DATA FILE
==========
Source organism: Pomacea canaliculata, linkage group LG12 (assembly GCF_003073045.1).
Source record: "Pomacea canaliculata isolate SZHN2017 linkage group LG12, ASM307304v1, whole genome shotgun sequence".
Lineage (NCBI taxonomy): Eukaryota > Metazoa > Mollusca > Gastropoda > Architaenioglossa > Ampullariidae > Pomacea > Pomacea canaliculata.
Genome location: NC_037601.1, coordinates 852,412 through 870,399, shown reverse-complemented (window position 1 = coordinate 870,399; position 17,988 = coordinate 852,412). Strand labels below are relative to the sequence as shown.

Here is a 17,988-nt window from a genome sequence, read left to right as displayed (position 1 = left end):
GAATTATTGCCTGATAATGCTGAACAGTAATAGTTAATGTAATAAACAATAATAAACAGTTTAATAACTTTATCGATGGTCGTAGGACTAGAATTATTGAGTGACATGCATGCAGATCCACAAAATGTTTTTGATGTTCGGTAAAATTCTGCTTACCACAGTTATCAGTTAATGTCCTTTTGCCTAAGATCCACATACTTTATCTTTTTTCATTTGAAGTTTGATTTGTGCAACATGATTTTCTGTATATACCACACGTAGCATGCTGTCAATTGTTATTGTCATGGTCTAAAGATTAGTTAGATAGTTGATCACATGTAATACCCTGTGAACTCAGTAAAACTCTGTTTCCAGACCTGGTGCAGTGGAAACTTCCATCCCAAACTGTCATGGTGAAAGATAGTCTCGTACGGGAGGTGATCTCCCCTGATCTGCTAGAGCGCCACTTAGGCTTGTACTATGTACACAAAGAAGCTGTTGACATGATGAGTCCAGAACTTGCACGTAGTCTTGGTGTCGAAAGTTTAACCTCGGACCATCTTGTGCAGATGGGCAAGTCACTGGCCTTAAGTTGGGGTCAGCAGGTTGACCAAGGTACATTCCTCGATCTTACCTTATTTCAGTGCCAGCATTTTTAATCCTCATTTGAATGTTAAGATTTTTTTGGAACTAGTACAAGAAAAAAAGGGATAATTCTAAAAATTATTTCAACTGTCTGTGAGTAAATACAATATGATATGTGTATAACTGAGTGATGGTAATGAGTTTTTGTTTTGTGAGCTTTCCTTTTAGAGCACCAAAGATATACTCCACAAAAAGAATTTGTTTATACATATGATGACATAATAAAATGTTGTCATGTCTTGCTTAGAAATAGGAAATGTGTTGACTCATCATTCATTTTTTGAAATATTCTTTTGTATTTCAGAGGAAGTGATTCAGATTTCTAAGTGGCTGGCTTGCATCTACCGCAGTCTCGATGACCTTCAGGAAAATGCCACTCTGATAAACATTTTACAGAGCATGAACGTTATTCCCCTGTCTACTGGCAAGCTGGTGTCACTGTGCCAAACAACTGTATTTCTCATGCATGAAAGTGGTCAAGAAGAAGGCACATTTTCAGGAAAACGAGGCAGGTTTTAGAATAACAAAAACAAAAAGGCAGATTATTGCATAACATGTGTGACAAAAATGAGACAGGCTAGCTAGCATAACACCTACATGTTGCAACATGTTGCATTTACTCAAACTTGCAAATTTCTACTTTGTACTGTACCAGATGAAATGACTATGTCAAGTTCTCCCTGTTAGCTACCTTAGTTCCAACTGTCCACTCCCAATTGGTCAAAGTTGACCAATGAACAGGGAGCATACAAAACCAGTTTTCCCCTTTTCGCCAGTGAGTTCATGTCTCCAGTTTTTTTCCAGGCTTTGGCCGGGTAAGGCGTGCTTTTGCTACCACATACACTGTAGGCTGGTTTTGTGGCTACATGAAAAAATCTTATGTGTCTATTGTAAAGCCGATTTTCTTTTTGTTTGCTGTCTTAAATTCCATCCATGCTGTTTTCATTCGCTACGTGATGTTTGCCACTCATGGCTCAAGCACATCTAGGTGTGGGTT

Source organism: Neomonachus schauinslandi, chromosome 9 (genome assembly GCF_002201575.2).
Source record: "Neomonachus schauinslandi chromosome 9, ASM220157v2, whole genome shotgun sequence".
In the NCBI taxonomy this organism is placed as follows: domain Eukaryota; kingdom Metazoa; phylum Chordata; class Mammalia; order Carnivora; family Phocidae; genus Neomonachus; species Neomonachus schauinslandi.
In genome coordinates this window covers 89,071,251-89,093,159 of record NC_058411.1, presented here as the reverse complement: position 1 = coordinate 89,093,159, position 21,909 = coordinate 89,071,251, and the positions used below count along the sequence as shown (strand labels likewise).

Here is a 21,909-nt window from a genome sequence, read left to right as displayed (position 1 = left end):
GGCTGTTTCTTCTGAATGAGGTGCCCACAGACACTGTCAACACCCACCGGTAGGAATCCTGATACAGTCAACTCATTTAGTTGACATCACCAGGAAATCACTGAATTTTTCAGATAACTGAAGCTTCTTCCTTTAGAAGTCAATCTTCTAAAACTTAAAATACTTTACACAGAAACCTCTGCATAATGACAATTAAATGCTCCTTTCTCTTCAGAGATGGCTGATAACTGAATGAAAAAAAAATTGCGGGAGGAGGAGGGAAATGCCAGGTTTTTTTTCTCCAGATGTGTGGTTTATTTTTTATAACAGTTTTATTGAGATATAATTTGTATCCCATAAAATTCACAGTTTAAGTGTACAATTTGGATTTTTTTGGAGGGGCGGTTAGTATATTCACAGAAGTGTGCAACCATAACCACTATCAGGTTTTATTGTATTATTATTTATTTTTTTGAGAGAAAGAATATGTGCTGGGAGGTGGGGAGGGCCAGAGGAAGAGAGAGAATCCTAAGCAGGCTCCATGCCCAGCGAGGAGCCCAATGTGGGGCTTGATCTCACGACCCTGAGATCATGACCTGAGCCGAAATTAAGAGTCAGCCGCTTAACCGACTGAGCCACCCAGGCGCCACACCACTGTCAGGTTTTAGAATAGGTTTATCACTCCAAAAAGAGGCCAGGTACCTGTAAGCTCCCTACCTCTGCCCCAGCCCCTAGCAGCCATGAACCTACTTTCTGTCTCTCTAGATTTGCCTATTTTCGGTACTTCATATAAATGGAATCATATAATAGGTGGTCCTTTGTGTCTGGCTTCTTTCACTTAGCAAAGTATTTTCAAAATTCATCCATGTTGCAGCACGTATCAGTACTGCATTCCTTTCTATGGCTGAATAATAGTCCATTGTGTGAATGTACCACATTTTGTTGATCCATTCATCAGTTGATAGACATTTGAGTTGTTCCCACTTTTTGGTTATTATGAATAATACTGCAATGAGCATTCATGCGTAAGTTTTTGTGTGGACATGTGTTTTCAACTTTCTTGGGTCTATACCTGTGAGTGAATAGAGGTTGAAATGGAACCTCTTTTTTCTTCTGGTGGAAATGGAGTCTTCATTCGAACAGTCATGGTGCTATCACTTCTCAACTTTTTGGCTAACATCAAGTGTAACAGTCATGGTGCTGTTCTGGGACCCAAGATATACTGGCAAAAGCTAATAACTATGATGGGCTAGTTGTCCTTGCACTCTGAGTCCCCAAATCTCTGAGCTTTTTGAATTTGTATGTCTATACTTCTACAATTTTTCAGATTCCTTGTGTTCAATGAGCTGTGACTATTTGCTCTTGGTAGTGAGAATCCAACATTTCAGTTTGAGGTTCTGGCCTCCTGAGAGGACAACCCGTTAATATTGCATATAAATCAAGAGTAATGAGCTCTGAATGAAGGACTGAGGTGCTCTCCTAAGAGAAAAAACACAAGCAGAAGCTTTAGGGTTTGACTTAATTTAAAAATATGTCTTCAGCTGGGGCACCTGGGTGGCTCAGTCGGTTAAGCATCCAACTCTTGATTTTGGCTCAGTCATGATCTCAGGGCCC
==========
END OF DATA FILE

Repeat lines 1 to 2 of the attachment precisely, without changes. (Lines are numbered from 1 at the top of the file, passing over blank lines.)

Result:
Source organism: Pomacea canaliculata, linkage group LG12 (assembly GCF_003073045.1).
Source record: "Pomacea canaliculata isolate SZHN2017 linkage group LG12, ASM307304v1, whole genome shotgun sequence".